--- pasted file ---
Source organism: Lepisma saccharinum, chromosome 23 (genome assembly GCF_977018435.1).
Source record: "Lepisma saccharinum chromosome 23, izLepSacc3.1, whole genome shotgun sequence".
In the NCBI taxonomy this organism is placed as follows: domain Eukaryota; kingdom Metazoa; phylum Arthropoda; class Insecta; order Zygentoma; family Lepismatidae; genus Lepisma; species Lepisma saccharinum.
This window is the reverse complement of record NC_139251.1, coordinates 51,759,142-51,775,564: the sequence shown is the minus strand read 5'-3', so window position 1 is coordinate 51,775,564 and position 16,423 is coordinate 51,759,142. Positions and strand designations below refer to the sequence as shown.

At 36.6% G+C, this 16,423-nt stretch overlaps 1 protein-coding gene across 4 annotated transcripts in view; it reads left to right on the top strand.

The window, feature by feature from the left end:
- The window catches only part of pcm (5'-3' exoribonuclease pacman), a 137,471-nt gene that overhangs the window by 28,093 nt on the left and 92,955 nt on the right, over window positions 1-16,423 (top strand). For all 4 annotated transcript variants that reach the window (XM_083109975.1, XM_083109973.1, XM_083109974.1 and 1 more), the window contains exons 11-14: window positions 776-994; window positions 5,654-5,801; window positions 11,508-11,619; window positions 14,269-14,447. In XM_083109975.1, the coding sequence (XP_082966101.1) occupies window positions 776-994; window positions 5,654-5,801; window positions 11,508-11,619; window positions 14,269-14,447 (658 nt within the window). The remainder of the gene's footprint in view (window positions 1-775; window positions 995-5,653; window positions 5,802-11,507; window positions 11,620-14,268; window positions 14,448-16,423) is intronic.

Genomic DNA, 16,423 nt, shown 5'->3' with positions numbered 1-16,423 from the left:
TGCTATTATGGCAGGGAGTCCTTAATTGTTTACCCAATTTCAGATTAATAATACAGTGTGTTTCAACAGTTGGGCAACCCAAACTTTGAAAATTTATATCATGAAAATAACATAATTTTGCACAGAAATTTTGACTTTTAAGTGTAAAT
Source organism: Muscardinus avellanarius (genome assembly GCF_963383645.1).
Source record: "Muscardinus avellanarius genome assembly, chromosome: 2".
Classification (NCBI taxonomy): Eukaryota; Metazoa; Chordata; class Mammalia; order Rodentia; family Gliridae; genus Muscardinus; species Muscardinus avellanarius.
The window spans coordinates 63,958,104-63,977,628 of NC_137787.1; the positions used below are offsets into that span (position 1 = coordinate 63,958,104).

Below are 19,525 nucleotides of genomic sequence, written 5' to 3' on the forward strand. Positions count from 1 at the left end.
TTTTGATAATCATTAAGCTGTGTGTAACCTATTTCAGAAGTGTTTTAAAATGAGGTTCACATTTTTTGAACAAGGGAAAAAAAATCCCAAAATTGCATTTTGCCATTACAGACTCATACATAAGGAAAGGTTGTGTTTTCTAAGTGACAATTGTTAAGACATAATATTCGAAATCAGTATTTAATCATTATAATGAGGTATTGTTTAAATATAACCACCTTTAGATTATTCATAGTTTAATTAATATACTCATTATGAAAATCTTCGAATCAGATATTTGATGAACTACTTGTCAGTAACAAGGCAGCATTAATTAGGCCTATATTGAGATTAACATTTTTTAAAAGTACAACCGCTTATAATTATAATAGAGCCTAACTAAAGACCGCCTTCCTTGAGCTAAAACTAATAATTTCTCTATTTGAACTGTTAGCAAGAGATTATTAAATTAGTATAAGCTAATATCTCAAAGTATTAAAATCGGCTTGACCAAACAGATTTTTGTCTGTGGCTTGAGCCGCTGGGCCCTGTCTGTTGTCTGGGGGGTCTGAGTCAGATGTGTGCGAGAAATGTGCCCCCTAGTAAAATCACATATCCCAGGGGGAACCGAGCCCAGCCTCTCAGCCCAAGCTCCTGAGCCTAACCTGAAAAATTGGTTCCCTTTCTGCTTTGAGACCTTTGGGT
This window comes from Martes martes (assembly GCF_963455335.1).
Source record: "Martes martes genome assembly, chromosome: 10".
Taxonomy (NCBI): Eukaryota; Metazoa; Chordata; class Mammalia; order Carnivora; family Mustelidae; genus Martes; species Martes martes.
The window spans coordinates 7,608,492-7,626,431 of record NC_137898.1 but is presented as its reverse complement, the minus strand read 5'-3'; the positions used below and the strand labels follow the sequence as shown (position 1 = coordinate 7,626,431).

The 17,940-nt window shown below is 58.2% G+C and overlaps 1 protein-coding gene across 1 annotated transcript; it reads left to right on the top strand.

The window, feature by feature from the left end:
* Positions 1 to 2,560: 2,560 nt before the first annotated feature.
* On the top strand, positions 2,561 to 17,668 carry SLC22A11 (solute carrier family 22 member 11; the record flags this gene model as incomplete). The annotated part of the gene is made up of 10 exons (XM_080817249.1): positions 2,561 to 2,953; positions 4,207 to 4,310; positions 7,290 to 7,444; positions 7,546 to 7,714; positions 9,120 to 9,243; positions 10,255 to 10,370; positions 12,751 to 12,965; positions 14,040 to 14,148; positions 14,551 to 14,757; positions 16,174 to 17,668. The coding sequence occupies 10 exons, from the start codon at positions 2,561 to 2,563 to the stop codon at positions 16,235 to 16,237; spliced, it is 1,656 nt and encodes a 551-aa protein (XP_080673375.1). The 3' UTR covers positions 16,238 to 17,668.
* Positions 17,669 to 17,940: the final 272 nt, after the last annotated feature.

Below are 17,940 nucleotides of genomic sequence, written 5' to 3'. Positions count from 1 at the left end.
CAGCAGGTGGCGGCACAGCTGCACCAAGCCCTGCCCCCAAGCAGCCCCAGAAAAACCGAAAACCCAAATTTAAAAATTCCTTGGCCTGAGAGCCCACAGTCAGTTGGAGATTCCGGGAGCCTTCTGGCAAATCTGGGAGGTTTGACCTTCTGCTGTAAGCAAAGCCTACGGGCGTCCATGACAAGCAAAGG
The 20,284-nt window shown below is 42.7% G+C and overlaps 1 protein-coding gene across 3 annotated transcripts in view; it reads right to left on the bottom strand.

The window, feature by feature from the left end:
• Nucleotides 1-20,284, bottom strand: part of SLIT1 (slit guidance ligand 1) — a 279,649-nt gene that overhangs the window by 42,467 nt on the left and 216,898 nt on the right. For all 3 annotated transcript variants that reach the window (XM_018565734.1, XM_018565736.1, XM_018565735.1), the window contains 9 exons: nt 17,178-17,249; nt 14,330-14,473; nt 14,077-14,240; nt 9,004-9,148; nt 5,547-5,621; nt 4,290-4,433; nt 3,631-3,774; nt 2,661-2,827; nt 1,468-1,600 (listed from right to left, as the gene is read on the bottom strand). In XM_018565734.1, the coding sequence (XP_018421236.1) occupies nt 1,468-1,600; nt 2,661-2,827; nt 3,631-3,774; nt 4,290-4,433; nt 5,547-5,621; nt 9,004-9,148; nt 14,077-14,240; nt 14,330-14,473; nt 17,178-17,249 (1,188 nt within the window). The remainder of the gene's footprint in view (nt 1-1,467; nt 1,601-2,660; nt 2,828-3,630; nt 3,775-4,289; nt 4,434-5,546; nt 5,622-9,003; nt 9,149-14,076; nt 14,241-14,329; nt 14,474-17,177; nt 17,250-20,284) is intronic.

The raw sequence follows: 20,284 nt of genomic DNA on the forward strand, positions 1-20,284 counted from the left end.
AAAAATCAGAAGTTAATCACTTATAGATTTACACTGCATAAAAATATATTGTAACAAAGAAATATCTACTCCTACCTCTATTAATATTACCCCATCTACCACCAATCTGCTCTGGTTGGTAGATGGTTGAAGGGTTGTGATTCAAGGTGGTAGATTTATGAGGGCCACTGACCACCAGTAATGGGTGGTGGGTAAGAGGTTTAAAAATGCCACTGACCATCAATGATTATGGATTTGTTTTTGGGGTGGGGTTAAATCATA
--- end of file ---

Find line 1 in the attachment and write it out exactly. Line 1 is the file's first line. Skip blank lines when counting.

Source organism: Lepisma saccharinum, chromosome 23 (genome assembly GCF_977018435.1).